Maegashira 3 Tochinoshin wins the January 2018 Grand Sumo Tournament in Tokyo, his first-ever top-division championship and the first from a mid-ranked Maegashira since M7 Kyokutenho in 2012. He finished with an outstanding 14-1 record, losing only to Yokozuna Kakuryu on Day 7. Over the course of the tournament he used five different kimarite (winning techniques): yorikiri (9), tsukiotoshi (2), tsukidashi (1), tsuridashi (1), and oshidashi (1).
If you want to be an Ozeki, you got to beat the Ozeki. I mean, that rule’s not written down anywhere, but to put together 33 wins over three consecutive tournaments from the sanyaku ranks (komusubi or sekiwake), which is what’s required for Ozeki promotion, you’re probably going to have to beat some Ozeki. Anyway, Sekiwake Mitakeumi’s not quite ready for that run yet, showing good effort against Ozeki Takayasu until the point when Takayasu gets a right-handed overarm grip and tumbles him to the ground with the uwatenage (overarm throw). Mitakeumi finishes the tournament at 8-7, while Takayasu gets the runner-up spot behind Tochinoshin with an excellent 12-3 record.
There’s some speculation that something is physically wrong with Yokozuna Kakuryu, but it’s honestly hard to tell against the fury of Takayasu. The Ozeki is a churning hive of activity, like thousands of bees clumped together into a 360lb dynamo. Kakuryu tries his best, though, a last-gasp push on Takayasu’s throat serving merely to anger the bees further. Takayasu launches Kakuryu off the dohyo for his eleventh win. All of this is academic however, as Tochinoshin has already clinched the championship.
Takayasu wins easily over Arawashi, blasting him off the line and needing but a few short shoves to send him out. Still two losses behind the tournament leader, Takayasu will have to hope that Tochinoshin loses both of the last two days in order to force a playoff. With Tochinoshin’s performance today, that looks unlikely.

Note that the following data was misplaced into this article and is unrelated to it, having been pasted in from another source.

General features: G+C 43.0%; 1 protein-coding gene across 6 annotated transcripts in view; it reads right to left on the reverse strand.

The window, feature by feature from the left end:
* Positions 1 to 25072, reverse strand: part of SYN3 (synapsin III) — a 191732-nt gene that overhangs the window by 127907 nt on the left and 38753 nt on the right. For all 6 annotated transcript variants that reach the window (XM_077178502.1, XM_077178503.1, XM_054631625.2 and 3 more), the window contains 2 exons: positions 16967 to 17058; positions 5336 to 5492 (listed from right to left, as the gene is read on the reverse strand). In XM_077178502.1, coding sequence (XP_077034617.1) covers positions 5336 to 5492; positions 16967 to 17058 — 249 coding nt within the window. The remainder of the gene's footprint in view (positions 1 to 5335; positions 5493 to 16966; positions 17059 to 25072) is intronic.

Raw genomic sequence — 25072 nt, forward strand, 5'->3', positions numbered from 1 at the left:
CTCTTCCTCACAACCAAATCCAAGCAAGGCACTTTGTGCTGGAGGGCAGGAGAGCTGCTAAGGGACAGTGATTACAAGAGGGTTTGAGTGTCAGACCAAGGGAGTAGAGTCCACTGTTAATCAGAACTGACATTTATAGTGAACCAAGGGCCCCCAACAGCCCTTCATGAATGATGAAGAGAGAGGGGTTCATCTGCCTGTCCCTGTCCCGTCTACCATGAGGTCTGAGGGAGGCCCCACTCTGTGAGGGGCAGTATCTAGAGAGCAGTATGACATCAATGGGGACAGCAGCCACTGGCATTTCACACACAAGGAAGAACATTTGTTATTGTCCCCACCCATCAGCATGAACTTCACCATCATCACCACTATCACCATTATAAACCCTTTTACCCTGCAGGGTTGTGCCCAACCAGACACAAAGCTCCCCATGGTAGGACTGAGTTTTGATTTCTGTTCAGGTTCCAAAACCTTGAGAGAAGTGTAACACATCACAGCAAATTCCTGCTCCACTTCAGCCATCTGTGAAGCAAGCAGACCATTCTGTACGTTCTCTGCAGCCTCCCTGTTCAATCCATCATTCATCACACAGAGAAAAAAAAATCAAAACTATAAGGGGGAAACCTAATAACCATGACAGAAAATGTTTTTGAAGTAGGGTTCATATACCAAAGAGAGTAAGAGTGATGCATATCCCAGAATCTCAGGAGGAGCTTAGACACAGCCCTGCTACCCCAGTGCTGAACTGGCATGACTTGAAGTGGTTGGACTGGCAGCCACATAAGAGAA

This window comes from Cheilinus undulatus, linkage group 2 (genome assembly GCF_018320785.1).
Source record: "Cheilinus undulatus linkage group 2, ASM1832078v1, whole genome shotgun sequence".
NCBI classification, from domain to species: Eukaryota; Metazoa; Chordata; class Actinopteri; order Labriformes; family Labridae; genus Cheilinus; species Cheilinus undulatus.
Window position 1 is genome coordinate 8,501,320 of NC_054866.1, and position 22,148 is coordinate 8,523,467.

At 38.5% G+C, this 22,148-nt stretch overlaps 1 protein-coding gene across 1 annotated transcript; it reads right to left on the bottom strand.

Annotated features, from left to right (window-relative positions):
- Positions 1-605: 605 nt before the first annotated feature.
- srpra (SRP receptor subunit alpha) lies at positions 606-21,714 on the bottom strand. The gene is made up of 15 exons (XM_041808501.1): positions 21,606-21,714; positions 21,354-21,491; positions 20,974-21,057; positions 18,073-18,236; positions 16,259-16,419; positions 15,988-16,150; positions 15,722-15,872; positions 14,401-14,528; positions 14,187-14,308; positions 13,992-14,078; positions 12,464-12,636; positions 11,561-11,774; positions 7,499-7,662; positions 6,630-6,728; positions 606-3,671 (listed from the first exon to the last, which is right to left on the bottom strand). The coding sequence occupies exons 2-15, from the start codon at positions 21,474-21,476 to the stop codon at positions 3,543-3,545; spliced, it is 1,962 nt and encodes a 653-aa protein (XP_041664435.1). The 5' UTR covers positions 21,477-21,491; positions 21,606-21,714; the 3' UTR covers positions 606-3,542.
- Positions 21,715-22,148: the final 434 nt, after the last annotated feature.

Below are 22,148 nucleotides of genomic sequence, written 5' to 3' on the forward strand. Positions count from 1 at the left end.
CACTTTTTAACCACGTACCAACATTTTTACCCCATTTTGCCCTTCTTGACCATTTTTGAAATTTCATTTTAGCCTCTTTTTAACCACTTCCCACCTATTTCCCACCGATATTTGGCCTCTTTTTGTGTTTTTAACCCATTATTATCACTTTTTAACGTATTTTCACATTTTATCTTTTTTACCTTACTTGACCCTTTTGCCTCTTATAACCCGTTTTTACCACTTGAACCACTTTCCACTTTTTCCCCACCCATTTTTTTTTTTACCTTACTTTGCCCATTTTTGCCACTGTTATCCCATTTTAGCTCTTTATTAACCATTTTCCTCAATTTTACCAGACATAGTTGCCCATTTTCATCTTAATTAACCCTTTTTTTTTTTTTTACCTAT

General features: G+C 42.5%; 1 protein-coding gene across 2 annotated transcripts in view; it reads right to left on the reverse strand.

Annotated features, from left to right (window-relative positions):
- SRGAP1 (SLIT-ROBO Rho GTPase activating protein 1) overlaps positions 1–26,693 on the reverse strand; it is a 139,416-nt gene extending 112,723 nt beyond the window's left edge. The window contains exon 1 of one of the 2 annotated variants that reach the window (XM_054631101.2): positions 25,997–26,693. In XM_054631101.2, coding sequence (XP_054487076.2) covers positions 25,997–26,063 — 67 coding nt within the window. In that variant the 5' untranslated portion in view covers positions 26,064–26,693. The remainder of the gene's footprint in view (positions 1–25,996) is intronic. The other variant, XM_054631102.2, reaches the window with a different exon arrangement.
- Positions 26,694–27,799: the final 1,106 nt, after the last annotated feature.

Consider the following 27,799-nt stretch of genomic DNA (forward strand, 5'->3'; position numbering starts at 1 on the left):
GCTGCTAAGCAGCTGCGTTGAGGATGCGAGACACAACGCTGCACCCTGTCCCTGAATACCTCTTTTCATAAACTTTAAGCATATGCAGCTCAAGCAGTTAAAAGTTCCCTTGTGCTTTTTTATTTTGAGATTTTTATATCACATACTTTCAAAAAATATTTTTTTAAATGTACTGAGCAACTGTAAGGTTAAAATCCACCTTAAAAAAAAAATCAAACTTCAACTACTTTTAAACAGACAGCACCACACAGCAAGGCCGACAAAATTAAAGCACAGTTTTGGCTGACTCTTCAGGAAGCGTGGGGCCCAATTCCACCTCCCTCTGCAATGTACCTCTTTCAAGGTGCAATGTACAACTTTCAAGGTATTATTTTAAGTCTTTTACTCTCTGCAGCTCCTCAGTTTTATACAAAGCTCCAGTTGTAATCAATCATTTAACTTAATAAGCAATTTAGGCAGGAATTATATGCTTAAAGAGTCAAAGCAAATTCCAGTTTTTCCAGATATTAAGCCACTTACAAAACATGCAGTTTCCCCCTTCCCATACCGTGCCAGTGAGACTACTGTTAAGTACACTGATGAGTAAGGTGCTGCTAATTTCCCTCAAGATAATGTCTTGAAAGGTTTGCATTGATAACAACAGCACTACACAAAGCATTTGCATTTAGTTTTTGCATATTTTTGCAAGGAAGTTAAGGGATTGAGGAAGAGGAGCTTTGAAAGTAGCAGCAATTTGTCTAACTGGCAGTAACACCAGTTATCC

The Ozeki matchup is no contest. Goeido gets blown off the shikiri-sen at the tachiai and flails at Takayasu’s arms, but Takayasu keeps his hands in Goeido’s face like a cruel uncle stiff-arming a frustrated child. Two good shoves to the torso and Goeido falls out. Takayasu has an excellent record of 9-3, but he’s running out of time to catch the streaking Tochinoshin and Yokozuna Kakuryu. Goeido needs to find a way to win two more bouts to prevent yet another kadoban (probation for Ozeki) tournament.
At least one of the Ozekis is performing up to standards. Despite a slightly more tentative-than-usual tachiai, Takayasu controls the action against Tamawashi, sending him out of the ring to his seventh loss. Tamawashi’s heading the wrong direction at 3-7.
Shodai has the best “oh, crap, I lost again” face in sumo. Ozeki Takayasu is happy to be the cause of it, earning his sixth win of the tournament.